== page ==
The restaurant provides plastic gloves for the convenience of customers, as it can get messy enjoying your food so much. Cui Meng / China Daily
The owners of Ninety-Nine Yurts work hard to provide a genuine Inner Mongolian life style to Beijing and their lamb from Inner Mongolia is among the best in the city.
The restaurant actually does feature yurts and the warmth of them is surprising, as they are purchased from Mongolian and Kazakhstan ethnic groups. Many of them have the owners' pictures and original decorative items on the walls.
Huo Xueling, general manager of the restaurant, says while lamb is available all year round, goat meat is best in winter.
"They are fattest now. After a month they lose weight," he says.
Huo sources goats from the remote mountains of the Urad Middle Banner grassland in Inner Mongolia, which provides high-quality wild grass.
"Lamb is suitable for roasting and boiling, while goats are suitable for boiling," he adds.
The goats are from 2 to 3 years old and the only drawback as far as I'm concerned is they can be a bit fibrous and stick in the teeth.
Apart from boiled goat, the restaurant makes a grand whole roast lamb. Garlic slices are served to palliate the greasiness, and plastic gloves are provided for the convenience of customers - so you can get your hands dirty!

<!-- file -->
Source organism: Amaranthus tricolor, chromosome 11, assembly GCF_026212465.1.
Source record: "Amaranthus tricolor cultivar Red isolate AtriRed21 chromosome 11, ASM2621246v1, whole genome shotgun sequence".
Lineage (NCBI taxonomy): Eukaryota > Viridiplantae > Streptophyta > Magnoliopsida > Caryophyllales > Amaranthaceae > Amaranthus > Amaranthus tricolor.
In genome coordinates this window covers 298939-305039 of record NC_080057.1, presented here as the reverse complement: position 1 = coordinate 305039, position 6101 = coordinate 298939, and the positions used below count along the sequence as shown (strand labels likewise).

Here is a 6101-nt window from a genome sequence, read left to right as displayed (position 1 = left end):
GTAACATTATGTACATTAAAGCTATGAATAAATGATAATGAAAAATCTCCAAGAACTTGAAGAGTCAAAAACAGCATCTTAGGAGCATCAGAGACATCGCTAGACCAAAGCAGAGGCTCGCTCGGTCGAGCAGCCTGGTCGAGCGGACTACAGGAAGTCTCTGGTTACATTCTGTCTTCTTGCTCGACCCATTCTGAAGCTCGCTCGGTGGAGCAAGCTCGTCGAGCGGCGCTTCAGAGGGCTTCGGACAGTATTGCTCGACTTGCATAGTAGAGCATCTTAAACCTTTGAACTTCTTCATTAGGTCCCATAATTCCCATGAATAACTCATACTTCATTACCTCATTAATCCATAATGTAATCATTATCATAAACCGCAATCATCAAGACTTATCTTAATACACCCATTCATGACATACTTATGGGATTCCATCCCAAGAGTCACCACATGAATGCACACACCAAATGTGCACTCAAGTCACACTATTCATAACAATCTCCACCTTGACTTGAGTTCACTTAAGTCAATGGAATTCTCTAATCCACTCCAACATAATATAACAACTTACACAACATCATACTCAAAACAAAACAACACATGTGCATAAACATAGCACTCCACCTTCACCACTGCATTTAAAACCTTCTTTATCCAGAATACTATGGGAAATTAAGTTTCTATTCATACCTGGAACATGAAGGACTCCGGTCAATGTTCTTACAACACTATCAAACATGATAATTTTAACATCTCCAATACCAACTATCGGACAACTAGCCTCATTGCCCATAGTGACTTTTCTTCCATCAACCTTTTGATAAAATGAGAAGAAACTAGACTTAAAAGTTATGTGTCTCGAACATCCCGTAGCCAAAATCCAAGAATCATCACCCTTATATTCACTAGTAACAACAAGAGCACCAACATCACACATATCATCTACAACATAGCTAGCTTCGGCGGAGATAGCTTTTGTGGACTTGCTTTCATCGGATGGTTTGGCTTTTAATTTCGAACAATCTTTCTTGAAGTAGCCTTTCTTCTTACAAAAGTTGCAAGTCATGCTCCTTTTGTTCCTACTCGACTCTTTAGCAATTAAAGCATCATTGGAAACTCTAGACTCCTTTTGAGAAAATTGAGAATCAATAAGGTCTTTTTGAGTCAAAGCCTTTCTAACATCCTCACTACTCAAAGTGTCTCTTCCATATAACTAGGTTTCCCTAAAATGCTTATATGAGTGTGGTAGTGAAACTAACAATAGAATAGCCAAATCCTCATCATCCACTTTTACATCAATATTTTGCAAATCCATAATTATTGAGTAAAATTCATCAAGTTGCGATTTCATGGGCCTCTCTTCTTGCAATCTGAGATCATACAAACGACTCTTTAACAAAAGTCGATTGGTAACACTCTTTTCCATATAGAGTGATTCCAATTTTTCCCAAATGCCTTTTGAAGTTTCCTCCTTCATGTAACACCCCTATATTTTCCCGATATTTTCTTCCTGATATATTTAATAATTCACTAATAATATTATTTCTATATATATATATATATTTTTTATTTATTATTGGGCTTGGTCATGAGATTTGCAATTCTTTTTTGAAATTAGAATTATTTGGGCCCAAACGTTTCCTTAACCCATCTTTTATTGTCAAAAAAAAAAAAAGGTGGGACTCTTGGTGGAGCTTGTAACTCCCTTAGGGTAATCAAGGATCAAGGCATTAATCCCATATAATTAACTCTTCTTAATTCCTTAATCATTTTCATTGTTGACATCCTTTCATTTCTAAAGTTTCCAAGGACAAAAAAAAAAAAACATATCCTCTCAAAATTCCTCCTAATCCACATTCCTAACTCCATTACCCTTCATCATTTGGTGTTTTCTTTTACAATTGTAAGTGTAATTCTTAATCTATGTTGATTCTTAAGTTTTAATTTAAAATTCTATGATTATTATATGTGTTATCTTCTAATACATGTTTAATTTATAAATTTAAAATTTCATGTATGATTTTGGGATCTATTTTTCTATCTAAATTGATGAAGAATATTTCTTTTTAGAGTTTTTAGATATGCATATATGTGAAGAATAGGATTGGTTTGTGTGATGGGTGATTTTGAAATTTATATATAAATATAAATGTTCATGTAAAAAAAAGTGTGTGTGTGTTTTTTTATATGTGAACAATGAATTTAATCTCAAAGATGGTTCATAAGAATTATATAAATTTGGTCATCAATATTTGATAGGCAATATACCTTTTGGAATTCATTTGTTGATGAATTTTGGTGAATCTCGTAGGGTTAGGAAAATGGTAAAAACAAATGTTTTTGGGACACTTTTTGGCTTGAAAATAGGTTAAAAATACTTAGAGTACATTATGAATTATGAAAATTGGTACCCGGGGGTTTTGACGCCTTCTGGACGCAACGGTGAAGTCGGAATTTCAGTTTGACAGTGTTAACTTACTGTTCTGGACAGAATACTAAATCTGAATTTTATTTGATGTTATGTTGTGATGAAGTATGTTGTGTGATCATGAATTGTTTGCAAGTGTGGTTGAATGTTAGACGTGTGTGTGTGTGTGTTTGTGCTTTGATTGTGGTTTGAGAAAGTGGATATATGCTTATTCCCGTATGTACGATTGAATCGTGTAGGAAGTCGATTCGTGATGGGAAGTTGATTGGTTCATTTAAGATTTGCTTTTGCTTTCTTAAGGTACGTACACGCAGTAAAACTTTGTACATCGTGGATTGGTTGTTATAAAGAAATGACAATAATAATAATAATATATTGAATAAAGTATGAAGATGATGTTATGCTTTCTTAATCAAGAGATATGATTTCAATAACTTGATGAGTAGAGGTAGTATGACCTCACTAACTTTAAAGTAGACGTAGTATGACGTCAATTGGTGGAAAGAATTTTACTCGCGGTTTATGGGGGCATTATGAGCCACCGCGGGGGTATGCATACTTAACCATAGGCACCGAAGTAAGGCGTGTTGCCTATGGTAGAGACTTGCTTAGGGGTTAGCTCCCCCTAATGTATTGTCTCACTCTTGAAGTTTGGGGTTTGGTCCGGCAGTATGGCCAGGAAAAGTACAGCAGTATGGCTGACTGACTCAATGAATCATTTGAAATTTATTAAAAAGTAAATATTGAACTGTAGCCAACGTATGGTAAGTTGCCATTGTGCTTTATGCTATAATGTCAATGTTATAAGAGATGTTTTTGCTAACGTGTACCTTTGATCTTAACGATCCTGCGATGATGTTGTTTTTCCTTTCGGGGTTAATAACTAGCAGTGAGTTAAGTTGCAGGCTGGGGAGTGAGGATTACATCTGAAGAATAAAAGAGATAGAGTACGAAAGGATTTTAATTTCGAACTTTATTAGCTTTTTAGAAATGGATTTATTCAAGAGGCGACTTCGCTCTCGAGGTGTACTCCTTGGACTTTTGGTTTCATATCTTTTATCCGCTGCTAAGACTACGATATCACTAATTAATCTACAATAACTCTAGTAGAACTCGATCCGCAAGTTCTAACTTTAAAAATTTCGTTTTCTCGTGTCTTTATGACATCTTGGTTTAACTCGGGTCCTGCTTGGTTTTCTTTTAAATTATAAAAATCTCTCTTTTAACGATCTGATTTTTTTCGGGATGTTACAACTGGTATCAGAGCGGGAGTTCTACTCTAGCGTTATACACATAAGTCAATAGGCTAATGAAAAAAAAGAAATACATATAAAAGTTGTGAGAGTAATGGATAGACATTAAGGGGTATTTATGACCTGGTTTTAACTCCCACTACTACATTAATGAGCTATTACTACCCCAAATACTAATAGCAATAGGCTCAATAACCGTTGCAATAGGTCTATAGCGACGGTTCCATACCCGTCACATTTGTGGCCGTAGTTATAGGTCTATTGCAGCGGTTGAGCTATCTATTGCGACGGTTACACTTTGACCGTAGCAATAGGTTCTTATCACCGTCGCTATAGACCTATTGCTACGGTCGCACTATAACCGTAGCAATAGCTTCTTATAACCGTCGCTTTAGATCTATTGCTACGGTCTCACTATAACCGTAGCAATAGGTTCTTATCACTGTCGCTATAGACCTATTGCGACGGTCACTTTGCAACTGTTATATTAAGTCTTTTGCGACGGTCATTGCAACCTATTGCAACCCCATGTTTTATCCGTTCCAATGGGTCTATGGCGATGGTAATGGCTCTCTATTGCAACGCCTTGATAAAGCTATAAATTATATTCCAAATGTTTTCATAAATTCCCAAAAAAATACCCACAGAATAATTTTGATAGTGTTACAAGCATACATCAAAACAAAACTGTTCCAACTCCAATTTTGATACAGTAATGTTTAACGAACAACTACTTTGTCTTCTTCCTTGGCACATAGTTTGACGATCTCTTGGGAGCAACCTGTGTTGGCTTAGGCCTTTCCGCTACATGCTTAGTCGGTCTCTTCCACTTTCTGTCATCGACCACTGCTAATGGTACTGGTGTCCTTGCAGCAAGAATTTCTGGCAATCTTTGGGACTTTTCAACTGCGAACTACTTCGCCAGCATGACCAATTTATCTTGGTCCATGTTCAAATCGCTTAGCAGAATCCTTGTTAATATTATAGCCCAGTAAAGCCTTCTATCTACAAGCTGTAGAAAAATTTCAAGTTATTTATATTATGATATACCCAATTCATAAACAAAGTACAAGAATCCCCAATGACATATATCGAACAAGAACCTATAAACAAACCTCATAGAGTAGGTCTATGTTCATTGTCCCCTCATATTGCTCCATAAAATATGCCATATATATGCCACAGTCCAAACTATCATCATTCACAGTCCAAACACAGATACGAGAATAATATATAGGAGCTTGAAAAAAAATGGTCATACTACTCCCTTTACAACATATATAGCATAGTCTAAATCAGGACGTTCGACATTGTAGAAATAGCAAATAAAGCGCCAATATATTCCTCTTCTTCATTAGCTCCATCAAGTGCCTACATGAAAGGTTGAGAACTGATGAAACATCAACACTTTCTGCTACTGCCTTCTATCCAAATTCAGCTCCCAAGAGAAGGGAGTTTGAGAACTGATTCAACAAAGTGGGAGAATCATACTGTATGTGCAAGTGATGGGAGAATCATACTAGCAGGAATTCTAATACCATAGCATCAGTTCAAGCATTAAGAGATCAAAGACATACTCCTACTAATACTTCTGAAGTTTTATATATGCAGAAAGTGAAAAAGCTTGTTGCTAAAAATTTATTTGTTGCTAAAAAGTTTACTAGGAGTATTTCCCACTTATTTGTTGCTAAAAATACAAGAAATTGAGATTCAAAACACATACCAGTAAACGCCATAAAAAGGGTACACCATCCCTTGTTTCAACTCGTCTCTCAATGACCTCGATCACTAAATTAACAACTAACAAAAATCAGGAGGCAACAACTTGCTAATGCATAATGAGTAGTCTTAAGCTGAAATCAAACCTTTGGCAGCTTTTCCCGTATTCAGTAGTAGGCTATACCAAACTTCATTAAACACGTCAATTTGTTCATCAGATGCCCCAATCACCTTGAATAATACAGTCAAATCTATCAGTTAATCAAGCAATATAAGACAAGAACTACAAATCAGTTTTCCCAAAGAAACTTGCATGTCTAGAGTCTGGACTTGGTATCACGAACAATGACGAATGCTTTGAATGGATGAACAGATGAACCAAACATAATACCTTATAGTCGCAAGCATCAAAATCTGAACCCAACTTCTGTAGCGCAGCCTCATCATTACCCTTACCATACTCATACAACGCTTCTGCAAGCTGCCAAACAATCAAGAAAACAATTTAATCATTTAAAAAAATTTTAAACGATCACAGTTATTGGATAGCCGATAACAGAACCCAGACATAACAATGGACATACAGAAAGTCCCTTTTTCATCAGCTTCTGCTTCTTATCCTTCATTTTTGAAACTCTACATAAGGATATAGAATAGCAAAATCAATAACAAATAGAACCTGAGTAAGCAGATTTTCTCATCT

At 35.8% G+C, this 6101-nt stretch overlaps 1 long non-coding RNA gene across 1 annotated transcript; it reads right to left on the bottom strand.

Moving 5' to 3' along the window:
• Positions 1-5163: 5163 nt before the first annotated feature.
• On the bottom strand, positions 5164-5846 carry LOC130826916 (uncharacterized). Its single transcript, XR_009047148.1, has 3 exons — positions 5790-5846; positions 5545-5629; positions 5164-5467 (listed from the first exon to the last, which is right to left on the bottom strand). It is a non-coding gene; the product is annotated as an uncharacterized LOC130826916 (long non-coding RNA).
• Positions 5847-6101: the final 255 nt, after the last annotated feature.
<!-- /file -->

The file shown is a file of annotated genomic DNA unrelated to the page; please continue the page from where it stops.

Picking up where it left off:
The restaurant's lamb roast is prepared in a room with glass windows, so you can see everything. In the evening there are singers from Inner Mongolia who toast the guests.
The restaurant also offers camel meat from Alxa League, where each year 2,000 camels are processed for food. Stewed mushrooms with cabbage, roast lamb rice with cumin, bread and yogurt are all good choices.
A pot of boiled goat is enough for six people and costs 1,299 yuan ($210).
There are a la carte choices for individuals or small groups, but there are no small portions of boiled goat. Average cost for individual customers is from 100-150 yuan per head.